Thanks for all the kind words on SPDY; I wish the magazine authors would ask before putting their own results in the titles!

Regarding standards, we're still experimenting (sorry that protocol changes take so long!). You can't build a new protocol without measuring, and we're doing just that - measuring very carefully.

Note that we aren't ignoring the standards bodies. We have presented this information to the IETF, and we got a lot of great feedback during the process. When the protocol is ready for a RFC, we'll submit one - but it's not ready yet.

Here are the IETF presentations on SPDY:

I've also answered a few similar questions to this here:

We love help- if you're passionate about protocols and want to lend implementation help, please hop onto Several independent implementations have already cropped up and the feedback continues to be really great.

Comment More explanation from Chrome (Score 1) 505

[disclaimer: I work for google on chrome]

First off, Firefox is definitely great at keeping memory usage low - better than Chrome. Some on this thread say that firefox has memory leaks and bugs. I don't know about that, I find Firefox is pretty solid. Nonetheless - one advantage Chrome has is that tabs are in separate processes. So, as you close tabs you get to completely flush out all memory from that process. This adds a level of resiliency to chrome you can't match in single process browsers.

Second - thanks to dotnetperls for posting their methodology and their exact test source code! The only question I have is "which memory metric was used?" There is a big difference between "working set private", "working set total", "private bytes", etc.

What is the right metric to use? I use the same metric Vista uses: private working set. You might argue "why not use private bytes"? I agree this seems like a good metric, and it's not a bad one. But, it doesn't reflect user experience.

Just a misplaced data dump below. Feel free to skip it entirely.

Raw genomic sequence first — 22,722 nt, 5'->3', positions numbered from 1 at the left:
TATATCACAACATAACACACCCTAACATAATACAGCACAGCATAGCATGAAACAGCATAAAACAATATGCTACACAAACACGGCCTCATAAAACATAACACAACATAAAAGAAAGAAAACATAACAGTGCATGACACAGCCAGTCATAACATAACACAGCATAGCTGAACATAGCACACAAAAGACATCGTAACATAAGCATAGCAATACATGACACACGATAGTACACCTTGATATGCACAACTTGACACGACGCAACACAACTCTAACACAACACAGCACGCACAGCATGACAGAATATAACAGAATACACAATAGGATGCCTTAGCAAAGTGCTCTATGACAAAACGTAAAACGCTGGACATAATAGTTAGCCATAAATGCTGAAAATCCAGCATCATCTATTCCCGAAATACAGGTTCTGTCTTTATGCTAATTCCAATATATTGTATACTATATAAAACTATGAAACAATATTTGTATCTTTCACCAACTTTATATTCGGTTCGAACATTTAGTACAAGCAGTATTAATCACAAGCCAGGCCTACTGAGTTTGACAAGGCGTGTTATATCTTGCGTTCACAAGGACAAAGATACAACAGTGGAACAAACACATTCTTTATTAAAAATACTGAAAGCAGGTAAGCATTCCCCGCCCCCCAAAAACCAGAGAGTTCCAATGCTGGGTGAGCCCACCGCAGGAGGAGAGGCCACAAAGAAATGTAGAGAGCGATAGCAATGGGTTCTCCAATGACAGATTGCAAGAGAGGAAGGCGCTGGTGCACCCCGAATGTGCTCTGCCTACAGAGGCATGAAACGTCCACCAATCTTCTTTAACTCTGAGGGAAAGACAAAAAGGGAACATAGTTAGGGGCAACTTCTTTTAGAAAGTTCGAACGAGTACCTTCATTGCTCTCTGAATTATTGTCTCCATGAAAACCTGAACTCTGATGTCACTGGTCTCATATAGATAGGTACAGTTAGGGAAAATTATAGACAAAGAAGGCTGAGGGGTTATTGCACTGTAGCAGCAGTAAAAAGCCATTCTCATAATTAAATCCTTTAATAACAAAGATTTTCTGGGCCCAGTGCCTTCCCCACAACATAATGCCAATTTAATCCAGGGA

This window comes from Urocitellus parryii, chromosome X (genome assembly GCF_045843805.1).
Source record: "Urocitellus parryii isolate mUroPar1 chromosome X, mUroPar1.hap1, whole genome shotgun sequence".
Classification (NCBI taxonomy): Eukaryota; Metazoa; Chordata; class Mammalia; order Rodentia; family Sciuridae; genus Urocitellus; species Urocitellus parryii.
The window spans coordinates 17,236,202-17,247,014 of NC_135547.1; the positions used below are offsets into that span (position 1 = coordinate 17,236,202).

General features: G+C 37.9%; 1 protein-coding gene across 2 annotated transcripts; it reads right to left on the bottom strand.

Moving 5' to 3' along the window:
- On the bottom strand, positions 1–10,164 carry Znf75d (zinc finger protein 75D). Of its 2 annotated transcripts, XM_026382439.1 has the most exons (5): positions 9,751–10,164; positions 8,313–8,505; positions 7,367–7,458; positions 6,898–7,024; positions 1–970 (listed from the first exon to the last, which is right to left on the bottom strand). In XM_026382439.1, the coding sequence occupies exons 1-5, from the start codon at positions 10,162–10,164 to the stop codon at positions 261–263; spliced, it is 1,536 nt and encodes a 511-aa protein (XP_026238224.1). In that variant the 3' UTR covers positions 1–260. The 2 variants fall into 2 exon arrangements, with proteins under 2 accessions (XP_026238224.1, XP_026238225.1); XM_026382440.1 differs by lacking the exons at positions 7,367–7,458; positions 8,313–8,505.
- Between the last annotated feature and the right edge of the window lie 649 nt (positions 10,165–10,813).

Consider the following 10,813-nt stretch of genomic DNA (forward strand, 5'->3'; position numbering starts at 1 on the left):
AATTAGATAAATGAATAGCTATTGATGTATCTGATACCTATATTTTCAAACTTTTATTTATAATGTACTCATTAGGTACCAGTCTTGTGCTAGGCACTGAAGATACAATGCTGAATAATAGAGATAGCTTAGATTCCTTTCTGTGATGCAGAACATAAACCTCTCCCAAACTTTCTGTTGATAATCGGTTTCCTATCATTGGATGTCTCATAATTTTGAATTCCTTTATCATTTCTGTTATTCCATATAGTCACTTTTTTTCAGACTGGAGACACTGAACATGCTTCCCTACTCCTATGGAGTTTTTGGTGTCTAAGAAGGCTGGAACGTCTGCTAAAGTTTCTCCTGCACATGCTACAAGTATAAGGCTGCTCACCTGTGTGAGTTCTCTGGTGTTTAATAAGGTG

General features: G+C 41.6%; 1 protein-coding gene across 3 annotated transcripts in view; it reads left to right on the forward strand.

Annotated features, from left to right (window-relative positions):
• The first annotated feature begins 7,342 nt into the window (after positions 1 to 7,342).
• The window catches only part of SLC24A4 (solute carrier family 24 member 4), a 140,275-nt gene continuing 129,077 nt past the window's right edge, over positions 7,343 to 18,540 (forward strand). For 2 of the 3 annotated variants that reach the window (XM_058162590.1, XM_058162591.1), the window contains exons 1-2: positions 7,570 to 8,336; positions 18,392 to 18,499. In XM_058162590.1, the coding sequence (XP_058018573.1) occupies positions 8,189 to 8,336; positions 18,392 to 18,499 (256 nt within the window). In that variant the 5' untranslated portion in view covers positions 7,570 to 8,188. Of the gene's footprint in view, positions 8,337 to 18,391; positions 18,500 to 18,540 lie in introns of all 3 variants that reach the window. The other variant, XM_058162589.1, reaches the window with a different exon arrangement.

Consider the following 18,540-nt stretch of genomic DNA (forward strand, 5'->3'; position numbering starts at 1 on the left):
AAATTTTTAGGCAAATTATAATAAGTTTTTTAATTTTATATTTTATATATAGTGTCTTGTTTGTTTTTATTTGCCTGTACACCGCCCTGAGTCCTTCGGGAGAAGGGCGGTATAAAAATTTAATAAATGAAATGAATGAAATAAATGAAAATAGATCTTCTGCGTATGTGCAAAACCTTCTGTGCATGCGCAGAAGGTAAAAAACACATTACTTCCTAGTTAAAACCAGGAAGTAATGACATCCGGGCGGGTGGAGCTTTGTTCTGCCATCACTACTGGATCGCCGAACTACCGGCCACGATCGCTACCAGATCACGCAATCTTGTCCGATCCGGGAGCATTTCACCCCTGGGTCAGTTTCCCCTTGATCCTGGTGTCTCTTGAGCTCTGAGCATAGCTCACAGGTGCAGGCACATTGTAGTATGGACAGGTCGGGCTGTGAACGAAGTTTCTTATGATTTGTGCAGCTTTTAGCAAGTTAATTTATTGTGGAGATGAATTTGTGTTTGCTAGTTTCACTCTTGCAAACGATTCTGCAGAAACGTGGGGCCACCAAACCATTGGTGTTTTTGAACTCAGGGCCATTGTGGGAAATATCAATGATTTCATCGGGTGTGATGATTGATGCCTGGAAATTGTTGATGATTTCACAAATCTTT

Why? Because the working set is the amount of memory *not available to other apps*. If other apps can have the memory, then using the bytes is inconsequential. Private bytes does reflect bytes allocated by the process at some point, but the OS is not using physical RAM for those pages right now.

For most applications, there isn't much difference between "private bytes" and "working set private bytes". However, because of Chrome's multi-proc architecture, there is a big difference. The reason is because Chrome intentionally gives memory back to the OS. For instance, on my current instance of Chrome, I'm using 16 tabs. The sum of the private bytes is 514408. The sum of the private working set bytes is 275040, nearly half of the private bytes number. This is on a machine with 8GB of RAM, so there is plenty of memory to go around. But if some other app wants the memory, Chrome gave it back to the OS and will suffer the page faults to get it back. Since Chrome has given it back to the OS (and has volunteered to take the performance consequences of getting it back), I don't think it should be counted as Chrome usage. Others may disagree. But Windows uses working set as the primary metric for all applications the OS folks agree that working set is the right way to account for memory usage.

Single process browsers have a hard time giving memory back, because they can't differentiate which pages are accounted to unused, background tabs and which pages are accounted to the active, in-use tabs.

One last note: If you have a version of chromium, you can run it using --single-process. I ran the dotnetperls test in this mode, and then Chrome and Firefox are pretty close in memory usage. Firefox still wins. But most of this memory use is due to the explicit tradeoff to use multiple processes rather than use minimalist memory.